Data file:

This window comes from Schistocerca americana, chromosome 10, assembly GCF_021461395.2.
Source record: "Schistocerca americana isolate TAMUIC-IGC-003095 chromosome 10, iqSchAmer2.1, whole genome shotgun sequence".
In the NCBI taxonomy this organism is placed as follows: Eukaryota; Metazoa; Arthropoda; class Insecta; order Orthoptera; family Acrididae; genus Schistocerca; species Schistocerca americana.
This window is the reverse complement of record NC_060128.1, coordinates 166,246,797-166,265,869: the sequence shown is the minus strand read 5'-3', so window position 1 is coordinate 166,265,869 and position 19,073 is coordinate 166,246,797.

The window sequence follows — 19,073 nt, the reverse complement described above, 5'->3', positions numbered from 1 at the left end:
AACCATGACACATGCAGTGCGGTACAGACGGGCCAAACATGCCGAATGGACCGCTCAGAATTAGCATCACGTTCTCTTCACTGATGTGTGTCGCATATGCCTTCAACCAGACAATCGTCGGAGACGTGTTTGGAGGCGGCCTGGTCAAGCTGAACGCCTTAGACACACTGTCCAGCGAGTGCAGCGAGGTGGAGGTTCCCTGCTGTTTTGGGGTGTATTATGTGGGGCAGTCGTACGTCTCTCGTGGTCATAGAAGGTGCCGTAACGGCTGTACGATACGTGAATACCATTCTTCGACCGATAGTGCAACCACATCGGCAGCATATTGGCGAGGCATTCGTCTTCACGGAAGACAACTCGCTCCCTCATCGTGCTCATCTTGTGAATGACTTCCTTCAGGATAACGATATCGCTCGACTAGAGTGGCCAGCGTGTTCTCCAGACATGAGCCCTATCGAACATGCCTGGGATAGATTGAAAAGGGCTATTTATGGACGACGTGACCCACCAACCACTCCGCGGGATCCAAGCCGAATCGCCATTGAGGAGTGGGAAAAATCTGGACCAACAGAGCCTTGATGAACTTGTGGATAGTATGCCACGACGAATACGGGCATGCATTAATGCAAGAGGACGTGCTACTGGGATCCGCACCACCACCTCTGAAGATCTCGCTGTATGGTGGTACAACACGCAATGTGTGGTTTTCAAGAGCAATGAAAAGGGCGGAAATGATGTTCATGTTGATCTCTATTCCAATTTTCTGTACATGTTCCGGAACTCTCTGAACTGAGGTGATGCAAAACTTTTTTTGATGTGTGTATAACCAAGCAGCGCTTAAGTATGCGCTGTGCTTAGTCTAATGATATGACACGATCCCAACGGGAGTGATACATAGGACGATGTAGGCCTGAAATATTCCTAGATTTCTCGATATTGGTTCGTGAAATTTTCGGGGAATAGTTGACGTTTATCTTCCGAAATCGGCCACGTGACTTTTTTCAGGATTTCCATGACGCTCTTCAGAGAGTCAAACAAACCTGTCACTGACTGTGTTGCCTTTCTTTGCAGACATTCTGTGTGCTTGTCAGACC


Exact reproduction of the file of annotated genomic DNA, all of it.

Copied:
This window comes from Schistocerca americana, chromosome 10, assembly GCF_021461395.2.
Source record: "Schistocerca americana isolate TAMUIC-IGC-003095 chromosome 10, iqSchAmer2.1, whole genome shotgun sequence".
In the NCBI taxonomy this organism is placed as follows: Eukaryota; Metazoa; Arthropoda; class Insecta; order Orthoptera; family Acrididae; genus Schistocerca; species Schistocerca americana.
This window is the reverse complement of record NC_060128.1, coordinates 166,246,797-166,265,869: the sequence shown is the minus strand read 5'-3', so window position 1 is coordinate 166,265,869 and position 19,073 is coordinate 166,246,797.

The window sequence follows — 19,073 nt, the reverse complement described above, 5'->3', positions numbered from 1 at the left end:
AACCATGACACATGCAGTGCGGTACAGACGGGCCAAACATGCCGAATGGACCGCTCAGAATTAGCATCACGTTCTCTTCACTGATGTGTGTCGCATATGCCTTCAACCAGACAATCGTCGGAGACGTGTTTGGAGGCGGCCTGGTCAAGCTGAACGCCTTAGACACACTGTCCAGCGAGTGCAGCGAGGTGGAGGTTCCCTGCTGTTTTGGGGTGTATTATGTGGGGCAGTCGTACGTCTCTCGTGGTCATAGAAGGTGCCGTAACGGCTGTACGATACGTGAATACCATTCTTCGACCGATAGTGCAACCACATCGGCAGCATATTGGCGAGGCATTCGTCTTCACGGAAGACAACTCGCTCCCTCATCGTGCTCATCTTGTGAATGACTTCCTTCAGGATAACGATATCGCTCGACTAGAGTGGCCAGCGTGTTCTCCAGACATGAGCCCTATCGAACATGCCTGGGATAGATTGAAAAGGGCTATTTATGGACGACGTGACCCACCAACCACTCCGCGGGATCCAAGCCGAATCGCCATTGAGGAGTGGGAAAAATCTGGACCAACAGAGCCTTGATGAACTTGTGGATAGTATGCCACGACGAATACGGGCATGCATTAATGCAAGAGGACGTGCTACTGGGATCCGCACCACCACCTCTGAAGATCTCGCTGTATGGTGGTACAACACGCAATGTGTGGTTTTCAAGAGCAATGAAAAGGGCGGAAATGATGTTCATGTTGATCTCTATTCCAATTTTCTGTACATGTTCCGGAACTCTCTGAACTGAGGTGATGCAAAACTTTTTTTGATGTGTGTATAACCAAGCAGCGCTTAAGTATGCGCTGTGCTTAGTCTAATGATATGACACGATCCCAACGGGAGTGATACATAGGACGATGTAGGCCTGAAATATTCCTAGATTTCTCGATATTGGTTCGTGAAATTTTCGGGGAATAGTTGACGTTTATCTTCCGAAATCGGCCACGTGACTTTTTTCAGGATTTCCATGACGCTCTTCAGAGAGTCAAACAAACCTGTCACTGACTGTGTTGCCTTTCTTTGCAGACATTCTGTGTGCTTGTCAGACC